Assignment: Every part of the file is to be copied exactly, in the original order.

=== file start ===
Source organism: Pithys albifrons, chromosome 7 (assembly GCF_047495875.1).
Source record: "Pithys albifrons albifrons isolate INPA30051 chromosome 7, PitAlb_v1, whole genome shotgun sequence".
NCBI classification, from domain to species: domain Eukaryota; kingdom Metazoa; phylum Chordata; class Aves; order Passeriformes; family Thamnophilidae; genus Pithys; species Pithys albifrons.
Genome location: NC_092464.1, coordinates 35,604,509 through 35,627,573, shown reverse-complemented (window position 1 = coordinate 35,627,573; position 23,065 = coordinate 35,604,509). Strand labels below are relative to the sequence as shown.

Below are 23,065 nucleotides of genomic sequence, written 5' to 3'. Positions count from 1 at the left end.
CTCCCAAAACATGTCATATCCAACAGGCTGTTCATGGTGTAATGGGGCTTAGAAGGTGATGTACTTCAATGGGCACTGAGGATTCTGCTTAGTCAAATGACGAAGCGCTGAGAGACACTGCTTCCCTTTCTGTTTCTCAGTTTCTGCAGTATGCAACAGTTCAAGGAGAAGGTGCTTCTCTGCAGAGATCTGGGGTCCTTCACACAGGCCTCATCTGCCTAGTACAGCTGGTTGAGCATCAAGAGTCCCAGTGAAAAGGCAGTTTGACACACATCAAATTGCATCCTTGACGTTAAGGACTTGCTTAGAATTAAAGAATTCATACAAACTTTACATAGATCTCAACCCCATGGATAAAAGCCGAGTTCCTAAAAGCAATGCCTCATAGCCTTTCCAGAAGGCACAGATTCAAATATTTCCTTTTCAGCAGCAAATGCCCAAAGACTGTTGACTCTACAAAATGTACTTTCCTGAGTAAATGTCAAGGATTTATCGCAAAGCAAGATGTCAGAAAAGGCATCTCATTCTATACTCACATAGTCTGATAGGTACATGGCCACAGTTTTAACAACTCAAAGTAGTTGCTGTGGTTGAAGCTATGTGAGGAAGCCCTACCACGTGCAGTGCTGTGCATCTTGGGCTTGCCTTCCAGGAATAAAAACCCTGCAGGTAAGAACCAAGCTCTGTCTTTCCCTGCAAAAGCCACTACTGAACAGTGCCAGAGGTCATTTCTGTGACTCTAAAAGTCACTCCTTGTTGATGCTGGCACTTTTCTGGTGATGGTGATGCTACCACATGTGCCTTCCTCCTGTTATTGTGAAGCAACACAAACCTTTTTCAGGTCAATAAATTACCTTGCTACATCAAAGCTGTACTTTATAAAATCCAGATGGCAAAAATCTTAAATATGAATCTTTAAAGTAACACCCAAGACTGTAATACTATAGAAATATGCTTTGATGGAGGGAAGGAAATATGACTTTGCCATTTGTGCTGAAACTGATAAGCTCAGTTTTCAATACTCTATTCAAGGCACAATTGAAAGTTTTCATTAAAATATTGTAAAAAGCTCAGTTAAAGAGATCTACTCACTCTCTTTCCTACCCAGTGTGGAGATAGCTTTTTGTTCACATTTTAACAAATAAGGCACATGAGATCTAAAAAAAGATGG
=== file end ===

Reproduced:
Source organism: Pithys albifrons, chromosome 7 (assembly GCF_047495875.1).
Source record: "Pithys albifrons albifrons isolate INPA30051 chromosome 7, PitAlb_v1, whole genome shotgun sequence".
NCBI classification, from domain to species: domain Eukaryota; kingdom Metazoa; phylum Chordata; class Aves; order Passeriformes; family Thamnophilidae; genus Pithys; species Pithys albifrons.
Genome location: NC_092464.1, coordinates 35,604,509 through 35,627,573, shown reverse-complemented (window position 1 = coordinate 35,627,573; position 23,065 = coordinate 35,604,509). Strand labels below are relative to the sequence as shown.

Below are 23,065 nucleotides of genomic sequence, written 5' to 3'. Positions count from 1 at the left end.
CTCCCAAAACATGTCATATCCAACAGGCTGTTCATGGTGTAATGGGGCTTAGAAGGTGATGTACTTCAATGGGCACTGAGGATTCTGCTTAGTCAAATGACGAAGCGCTGAGAGACACTGCTTCCCTTTCTGTTTCTCAGTTTCTGCAGTATGCAACAGTTCAAGGAGAAGGTGCTTCTCTGCAGAGATCTGGGGTCCTTCACACAGGCCTCATCTGCCTAGTACAGCTGGTTGAGCATCAAGAGTCCCAGTGAAAAGGCAGTTTGACACACATCAAATTGCATCCTTGACGTTAAGGACTTGCTTAGAATTAAAGAATTCATACAAACTTTACATAGATCTCAACCCCATGGATAAAAGCCGAGTTCCTAAAAGCAATGCCTCATAGCCTTTCCAGAAGGCACAGATTCAAATATTTCCTTTTCAGCAGCAAATGCCCAAAGACTGTTGACTCTACAAAATGTACTTTCCTGAGTAAATGTCAAGGATTTATCGCAAAGCAAGATGTCAGAAAAGGCATCTCATTCTATACTCACATAGTCTGATAGGTACATGGCCACAGTTTTAACAACTCAAAGTAGTTGCTGTGGTTGAAGCTATGTGAGGAAGCCCTACCACGTGCAGTGCTGTGCATCTTGGGCTTGCCTTCCAGGAATAAAAACCCTGCAGGTAAGAACCAAGCTCTGTCTTTCCCTGCAAAAGCCACTACTGAACAGTGCCAGAGGTCATTTCTGTGACTCTAAAAGTCACTCCTTGTTGATGCTGGCACTTTTCTGGTGATGGTGATGCTACCACATGTGCCTTCCTCCTGTTATTGTGAAGCAACACAAACCTTTTTCAGGTCAATAAATTACCTTGCTACATCAAAGCTGTACTTTATAAAATCCAGATGGCAAAAATCTTAAATATGAATCTTTAAAGTAACACCCAAGACTGTAATACTATAGAAATATGCTTTGATGGAGGGAAGGAAATATGACTTTGCCATTTGTGCTGAAACTGATAAGCTCAGTTTTCAATACTCTATTCAAGGCACAATTGAAAGTTTTCATTAAAATATTGTAAAAAGCTCAGTTAAAGAGATCTACTCACTCTCTTTCCTACCCAGTGTGGAGATAGCTTTTTGTTCACATTTTAACAAATAAGGCACATGAGATCTAAAAAAAGATGG